As the federal election comes to its final stage, many eyes are on Ontario. With the most seats and a flexible electorate, the province is garnering much attention from pundits and political strategists alike.
Stephen Harper has been a regular visitor in ridings that the Conservatives currently hold, giving the impression that he is focusing on keeping versus increasing seats.
Justin Trudeau on the other hand, is venturing into Conservative and NDP held ridings looking for new support. Clearly he is feeling pretty good about his incumbents. A key strategy for the Liberals, in these last days of the campaign, is to appeal to so-called Red Tories who may feel that they have been abandoned by the Harper Conservatives.
For blue-ish New Democrats, appealing messages are that Trudeau is the best ABC (Anything But Conservative) alternative and that the Liberals are a real progressive choice.
Thomas Mulcair is also spending time in Ontario, including Brampton, Oshawa and Toronto, where the NDP holds seats provincially, as his polls numbers continue to slide. He has to keep seats in the province. In large part, this is because he has a big problem in Quebec where the former Orange Crush is leaking as voters move to other beverages. If Quebecers abandon the Jack Layton coalition, then seats in Upper Canada become more precious.
Orange Crush may also be done in hip downtown Toronto where some star candidates are in trouble. Mulcair is being forced to spend time trying to salvage seats that were thought to be safe just a few weeks ago.
Winning seats in Ontario requires some fine balancing. While there is a desire to figure out what will appeal to voters across the province, it is also a bit of a mug's game and far more challenging than it looks.
Ontario is not the homogenous territory that stereotypes describe. There are distinct regions that seek different things and certainly have individual voting patterns. To generalize: Cities are red. Rural is blue. And orange appeals in the north, to some progressive downtowners and in old industrial centres like Hamilton and Windsor. There are few messages that resonate across the board.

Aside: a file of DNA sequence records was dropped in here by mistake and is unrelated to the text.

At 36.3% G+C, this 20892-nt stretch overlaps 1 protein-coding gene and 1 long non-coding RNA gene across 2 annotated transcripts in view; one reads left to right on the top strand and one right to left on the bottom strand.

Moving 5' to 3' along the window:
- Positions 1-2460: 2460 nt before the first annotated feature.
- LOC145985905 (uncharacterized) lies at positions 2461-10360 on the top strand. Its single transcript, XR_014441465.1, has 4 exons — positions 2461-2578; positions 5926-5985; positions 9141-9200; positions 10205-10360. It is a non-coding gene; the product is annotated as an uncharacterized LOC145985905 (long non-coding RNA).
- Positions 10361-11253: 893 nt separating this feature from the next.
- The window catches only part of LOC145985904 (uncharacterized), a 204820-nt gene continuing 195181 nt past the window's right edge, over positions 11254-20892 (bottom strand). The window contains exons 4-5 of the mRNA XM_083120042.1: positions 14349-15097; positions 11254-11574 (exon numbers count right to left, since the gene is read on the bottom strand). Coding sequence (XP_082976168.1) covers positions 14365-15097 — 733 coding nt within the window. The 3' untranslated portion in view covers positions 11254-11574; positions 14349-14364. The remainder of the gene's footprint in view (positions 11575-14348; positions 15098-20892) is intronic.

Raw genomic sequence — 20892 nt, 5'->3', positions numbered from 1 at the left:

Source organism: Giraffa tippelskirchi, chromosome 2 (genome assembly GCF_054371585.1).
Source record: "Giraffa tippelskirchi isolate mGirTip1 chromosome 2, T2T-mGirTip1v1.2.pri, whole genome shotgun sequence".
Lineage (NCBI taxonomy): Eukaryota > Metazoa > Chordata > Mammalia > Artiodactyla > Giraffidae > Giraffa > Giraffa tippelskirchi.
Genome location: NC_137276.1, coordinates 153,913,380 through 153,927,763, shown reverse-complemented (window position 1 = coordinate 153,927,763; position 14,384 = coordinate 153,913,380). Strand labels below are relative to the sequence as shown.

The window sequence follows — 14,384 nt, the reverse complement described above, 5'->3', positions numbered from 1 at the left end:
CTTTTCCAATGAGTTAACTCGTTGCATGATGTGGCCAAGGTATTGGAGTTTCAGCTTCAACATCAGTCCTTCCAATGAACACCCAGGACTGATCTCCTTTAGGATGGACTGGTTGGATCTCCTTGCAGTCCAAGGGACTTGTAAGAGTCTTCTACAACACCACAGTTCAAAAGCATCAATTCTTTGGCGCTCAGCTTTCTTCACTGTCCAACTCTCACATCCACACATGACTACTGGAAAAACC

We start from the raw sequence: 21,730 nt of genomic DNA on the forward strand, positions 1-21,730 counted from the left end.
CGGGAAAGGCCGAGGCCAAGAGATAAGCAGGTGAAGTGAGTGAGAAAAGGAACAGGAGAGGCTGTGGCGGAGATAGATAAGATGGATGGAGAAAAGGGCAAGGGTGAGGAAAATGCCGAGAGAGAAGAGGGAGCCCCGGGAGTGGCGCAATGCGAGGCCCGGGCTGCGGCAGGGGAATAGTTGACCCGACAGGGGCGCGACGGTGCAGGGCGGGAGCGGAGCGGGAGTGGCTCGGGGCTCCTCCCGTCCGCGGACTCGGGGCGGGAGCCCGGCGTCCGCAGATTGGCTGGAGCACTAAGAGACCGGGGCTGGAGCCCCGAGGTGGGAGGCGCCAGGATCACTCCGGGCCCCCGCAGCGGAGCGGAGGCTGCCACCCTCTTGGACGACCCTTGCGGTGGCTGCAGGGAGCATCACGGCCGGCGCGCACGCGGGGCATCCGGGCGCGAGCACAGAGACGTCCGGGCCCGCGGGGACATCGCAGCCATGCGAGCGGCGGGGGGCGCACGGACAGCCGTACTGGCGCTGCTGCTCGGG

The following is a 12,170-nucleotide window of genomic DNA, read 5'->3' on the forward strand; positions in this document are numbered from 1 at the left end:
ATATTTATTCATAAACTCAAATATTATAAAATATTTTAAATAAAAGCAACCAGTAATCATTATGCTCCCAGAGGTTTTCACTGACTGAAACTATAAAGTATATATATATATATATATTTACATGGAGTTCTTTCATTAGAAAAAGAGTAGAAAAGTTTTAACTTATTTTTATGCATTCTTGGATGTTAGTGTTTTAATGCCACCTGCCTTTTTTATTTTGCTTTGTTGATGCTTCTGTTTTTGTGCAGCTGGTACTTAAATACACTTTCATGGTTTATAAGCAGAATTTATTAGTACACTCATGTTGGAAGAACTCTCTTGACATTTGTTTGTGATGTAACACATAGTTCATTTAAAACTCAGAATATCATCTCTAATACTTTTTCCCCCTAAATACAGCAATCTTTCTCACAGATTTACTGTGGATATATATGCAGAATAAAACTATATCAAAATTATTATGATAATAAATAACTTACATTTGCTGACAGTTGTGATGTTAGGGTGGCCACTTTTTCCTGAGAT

Despite recent positive polls for the Liberals, they are not going to win the country based on places like Windsor. In fact, Trudeau has not yet visited the area during the campaign. Nor will they win Ontario's bible belts, such as rural southwest where Harper's niqab and other conservative views hold strong.
What is at play are the mid-sized cities and suburbs. Ridings include Sault Ste. Marie and the 905 cluster around Toronto, London, and the Kitchener-Waterloo area. The poor results for the Liberals last time around, combined with the increased seats in Ontario, means that the Liberals could easily go from seven to 47 seats in the GTA alone.
Where the three leaders spend their time will tell you much about what their own internal polling is telling them. A visit from party leaders can be the difference between winning or losing a seat, and in tight races, every seat counts.
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